Spaceship Collaborative and Culinary Culture: Let the community decide

I couldn’t be prouder of my cousins Jacob and Mischa DeHart, whose Spaceship Collaborative recently launched the Culinary Culture site. Here’s a Chicago Magazine profile of them.

Jacob’s company, Threadless.com, pioneered the idea of creating an online community that organically determines the nature of the site and the revenue streams.

I was thinking about this yesterday when my husband, George, went to 5 stores trying to find an inflatable tube for sledding. “Oh, we’re a camping store.” “Oh, we only sell hard sleds and saucers.” Five retail stores, all hurting for business in this economy, all narrowly defining themselves according to what they want to be instead of what people are asking for. It’s Wisconsin. It’s winter. The tubes are easier on your spine if you’re over 40 and joining in the fun on the sledding hill. Why not take a cue from the customers?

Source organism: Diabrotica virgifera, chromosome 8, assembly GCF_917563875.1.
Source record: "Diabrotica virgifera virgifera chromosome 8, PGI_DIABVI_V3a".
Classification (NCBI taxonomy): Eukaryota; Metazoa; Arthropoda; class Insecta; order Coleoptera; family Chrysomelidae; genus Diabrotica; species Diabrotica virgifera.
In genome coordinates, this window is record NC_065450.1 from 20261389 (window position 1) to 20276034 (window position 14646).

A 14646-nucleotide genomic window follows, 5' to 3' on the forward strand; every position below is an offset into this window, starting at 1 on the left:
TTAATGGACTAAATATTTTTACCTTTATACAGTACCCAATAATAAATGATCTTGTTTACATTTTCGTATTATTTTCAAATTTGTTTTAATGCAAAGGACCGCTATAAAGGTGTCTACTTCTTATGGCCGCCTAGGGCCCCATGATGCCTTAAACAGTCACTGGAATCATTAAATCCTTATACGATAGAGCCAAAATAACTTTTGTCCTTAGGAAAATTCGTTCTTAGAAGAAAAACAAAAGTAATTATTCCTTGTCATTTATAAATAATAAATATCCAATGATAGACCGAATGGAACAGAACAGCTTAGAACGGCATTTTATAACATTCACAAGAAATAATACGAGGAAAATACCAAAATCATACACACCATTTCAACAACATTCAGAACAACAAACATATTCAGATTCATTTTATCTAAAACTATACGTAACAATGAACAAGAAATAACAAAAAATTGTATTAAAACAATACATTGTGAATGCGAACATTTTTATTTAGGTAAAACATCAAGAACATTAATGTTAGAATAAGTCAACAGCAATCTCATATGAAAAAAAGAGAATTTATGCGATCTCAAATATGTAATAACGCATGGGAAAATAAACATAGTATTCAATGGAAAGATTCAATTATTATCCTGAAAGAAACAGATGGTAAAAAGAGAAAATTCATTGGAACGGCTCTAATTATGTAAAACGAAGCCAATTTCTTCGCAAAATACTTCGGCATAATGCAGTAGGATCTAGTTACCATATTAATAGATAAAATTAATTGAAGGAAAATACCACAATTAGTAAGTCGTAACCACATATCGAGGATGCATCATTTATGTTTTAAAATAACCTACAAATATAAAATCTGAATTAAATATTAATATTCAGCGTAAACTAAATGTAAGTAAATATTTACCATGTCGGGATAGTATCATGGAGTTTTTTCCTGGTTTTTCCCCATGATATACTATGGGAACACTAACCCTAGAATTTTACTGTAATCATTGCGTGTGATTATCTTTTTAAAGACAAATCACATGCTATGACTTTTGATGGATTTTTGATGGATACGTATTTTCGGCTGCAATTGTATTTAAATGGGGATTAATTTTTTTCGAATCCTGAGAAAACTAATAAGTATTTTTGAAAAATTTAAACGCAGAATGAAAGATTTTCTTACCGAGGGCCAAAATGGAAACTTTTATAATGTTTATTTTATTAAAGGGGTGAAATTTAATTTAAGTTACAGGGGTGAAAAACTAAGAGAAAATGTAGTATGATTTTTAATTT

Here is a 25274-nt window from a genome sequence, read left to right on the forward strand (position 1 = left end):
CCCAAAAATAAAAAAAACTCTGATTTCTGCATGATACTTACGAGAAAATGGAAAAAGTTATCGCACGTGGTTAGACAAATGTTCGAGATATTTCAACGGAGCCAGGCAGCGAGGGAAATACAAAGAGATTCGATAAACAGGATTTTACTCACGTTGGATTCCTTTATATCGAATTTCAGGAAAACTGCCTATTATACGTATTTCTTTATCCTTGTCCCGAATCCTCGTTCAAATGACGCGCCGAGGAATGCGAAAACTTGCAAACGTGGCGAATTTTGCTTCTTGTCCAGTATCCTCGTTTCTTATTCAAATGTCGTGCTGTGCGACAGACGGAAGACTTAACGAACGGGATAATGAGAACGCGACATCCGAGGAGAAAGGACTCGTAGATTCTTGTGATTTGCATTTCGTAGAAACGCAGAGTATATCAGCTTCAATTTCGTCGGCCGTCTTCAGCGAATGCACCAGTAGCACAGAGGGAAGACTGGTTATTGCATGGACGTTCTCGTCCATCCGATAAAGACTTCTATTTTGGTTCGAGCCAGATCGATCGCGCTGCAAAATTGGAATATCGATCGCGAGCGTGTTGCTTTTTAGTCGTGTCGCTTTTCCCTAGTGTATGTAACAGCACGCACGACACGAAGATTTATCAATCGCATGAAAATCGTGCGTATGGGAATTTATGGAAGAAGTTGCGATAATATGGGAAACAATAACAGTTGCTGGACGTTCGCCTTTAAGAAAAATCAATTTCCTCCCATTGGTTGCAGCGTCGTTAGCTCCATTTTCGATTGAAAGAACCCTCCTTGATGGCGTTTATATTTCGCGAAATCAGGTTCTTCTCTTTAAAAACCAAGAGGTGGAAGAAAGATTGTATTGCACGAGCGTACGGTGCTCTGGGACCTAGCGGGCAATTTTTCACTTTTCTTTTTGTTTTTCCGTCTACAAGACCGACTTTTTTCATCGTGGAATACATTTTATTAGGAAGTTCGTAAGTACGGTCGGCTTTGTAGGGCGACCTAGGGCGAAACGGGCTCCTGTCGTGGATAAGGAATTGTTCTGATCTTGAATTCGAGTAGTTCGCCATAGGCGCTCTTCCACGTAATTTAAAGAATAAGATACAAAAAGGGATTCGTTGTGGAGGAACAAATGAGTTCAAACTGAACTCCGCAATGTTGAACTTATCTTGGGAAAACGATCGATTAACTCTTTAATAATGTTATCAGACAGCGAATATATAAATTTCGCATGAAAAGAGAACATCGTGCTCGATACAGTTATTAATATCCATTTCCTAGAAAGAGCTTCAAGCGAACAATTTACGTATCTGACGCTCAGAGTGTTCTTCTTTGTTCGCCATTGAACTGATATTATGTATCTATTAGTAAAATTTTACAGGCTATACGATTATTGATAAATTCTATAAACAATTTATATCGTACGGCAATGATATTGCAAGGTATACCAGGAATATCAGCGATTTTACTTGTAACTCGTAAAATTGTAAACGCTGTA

Authors and publishers also have to take a cue from the customers. If people find it daunting to buy a book that presents material in one form, then why dig your heels in and say, “Well, that’s what a book is. If you don’t like it, well, that’s your problem.”?

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2 Comments

Filed under listen to the customer

2 responses to “Spaceship Collaborative and Culinary Culture: Let the community decide

  1. Hi, Nancy:

    You open an old memory. When I was a kid tires had tubes–no snide comment please. Tubes with too many patches were thrown out for the kids; adults also joined in the sledding fun–no cost. If you ask around maybe an old timer still has one tucked away in the attic or basement. Also check a used tire shops.
    Love,
    Adolphus

  2. Nancy

    I never could figure out how those kids got the inner tubes–I was so jealous of the ones who floated on the big tractor tubes at Lake Geneva. On the snow, we used plastic sheets called “mini boggins” and relied on my brother, the future engineer, to slide down the wooded ravine a few times creating a sledding trail that didn’t lead straight into a tree!
    The good old days!

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